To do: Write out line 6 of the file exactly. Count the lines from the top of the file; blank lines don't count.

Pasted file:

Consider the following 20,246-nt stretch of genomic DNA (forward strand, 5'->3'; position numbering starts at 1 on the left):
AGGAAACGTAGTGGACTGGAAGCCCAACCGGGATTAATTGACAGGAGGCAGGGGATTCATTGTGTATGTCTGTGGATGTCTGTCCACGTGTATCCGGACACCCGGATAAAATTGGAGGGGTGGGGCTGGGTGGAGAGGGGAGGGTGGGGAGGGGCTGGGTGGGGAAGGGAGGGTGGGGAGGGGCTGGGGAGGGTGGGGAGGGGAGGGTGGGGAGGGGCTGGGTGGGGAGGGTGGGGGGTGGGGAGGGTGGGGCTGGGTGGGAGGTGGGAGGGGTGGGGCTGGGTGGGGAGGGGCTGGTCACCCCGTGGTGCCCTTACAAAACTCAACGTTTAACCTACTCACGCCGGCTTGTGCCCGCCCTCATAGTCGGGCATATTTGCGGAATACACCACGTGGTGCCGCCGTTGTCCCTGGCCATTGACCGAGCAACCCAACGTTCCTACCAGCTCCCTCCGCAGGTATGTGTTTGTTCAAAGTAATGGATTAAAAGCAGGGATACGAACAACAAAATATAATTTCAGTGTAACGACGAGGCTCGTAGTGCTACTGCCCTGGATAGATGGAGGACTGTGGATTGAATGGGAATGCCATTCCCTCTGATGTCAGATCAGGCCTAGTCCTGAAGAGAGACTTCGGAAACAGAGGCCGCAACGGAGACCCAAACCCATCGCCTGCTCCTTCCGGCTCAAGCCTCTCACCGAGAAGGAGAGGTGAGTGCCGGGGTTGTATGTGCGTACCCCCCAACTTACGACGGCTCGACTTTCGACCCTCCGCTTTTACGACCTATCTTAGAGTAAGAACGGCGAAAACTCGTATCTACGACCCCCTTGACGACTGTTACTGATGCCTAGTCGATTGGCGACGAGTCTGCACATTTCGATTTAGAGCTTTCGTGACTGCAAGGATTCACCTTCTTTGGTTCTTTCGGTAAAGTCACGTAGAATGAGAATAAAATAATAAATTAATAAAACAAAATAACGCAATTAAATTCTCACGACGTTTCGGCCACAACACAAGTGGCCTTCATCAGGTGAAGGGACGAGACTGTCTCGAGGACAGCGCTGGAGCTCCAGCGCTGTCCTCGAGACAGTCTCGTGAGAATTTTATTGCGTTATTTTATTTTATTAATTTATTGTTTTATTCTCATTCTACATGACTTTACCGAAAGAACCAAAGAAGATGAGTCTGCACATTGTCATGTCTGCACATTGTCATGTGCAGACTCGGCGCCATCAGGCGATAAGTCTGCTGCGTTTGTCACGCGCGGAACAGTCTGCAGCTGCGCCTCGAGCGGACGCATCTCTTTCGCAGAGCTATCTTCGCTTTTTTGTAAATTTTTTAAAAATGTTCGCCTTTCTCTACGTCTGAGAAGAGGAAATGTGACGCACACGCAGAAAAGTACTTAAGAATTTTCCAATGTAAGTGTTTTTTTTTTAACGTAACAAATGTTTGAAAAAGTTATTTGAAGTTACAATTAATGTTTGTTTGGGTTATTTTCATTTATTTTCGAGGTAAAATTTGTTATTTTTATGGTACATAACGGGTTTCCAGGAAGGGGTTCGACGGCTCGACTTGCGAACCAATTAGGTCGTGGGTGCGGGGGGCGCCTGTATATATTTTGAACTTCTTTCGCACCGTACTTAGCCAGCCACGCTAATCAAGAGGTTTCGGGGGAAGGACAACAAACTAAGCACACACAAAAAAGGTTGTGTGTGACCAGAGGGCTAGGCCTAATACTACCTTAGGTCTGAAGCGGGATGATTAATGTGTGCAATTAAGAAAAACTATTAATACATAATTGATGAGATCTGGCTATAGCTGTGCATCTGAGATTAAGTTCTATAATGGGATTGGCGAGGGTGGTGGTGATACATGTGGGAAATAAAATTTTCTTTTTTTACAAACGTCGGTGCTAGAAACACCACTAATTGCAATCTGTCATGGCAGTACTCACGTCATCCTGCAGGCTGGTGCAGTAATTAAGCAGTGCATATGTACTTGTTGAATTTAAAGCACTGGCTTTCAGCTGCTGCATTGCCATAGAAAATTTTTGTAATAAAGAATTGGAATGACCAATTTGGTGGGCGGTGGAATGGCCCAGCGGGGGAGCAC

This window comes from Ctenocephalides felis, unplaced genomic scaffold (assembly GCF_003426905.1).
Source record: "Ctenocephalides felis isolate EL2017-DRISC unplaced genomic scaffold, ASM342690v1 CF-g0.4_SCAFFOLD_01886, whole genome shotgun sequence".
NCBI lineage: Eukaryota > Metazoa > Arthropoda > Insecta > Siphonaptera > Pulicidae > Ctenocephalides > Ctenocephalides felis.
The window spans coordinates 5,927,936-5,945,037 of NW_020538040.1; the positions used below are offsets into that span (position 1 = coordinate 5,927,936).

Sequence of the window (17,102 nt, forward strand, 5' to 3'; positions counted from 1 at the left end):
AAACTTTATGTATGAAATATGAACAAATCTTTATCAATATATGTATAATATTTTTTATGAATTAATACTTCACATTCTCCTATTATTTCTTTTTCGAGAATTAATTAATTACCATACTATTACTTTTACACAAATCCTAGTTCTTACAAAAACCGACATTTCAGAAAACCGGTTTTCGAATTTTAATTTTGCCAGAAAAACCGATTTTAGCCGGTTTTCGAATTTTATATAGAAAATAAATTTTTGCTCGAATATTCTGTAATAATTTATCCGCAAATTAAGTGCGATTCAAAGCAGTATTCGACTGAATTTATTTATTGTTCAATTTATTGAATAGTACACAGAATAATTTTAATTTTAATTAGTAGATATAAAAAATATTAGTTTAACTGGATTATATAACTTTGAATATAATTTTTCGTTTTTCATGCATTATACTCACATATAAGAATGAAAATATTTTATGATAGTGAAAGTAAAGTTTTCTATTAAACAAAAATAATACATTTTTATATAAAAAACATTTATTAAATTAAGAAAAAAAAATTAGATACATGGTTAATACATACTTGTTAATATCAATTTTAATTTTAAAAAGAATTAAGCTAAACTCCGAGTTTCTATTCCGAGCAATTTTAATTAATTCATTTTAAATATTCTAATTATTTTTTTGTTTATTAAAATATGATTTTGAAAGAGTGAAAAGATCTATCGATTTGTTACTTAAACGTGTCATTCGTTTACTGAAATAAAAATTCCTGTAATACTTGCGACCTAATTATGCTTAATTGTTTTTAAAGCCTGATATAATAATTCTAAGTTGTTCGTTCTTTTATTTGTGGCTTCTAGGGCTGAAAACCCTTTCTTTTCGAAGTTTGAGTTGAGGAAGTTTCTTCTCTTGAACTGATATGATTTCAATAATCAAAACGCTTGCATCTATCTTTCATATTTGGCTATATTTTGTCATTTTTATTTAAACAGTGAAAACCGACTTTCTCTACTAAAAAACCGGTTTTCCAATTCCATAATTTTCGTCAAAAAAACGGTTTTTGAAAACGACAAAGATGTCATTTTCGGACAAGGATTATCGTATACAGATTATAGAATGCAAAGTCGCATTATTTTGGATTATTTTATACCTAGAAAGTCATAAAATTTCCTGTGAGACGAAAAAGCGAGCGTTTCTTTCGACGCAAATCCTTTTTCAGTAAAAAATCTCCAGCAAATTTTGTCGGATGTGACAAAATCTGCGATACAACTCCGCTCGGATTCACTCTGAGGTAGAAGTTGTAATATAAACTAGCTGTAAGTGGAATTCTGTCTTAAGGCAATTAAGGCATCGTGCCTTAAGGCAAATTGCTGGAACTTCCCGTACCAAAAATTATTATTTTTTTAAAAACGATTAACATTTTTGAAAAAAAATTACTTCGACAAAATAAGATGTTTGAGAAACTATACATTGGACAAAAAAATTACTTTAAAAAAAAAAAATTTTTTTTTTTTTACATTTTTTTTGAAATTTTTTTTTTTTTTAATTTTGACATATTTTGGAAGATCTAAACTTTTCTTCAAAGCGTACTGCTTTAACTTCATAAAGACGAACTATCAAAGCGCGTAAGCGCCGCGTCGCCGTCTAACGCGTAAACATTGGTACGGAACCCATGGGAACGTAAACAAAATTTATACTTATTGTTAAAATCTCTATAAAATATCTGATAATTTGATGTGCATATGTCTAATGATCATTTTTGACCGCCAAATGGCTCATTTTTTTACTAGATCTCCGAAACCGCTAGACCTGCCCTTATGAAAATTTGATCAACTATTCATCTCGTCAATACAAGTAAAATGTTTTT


The window spans coordinates 5,927,936-5,945,037 of NW_020538040.1; the positions used below are offsets into that span (position 1 = coordinate 5,927,936).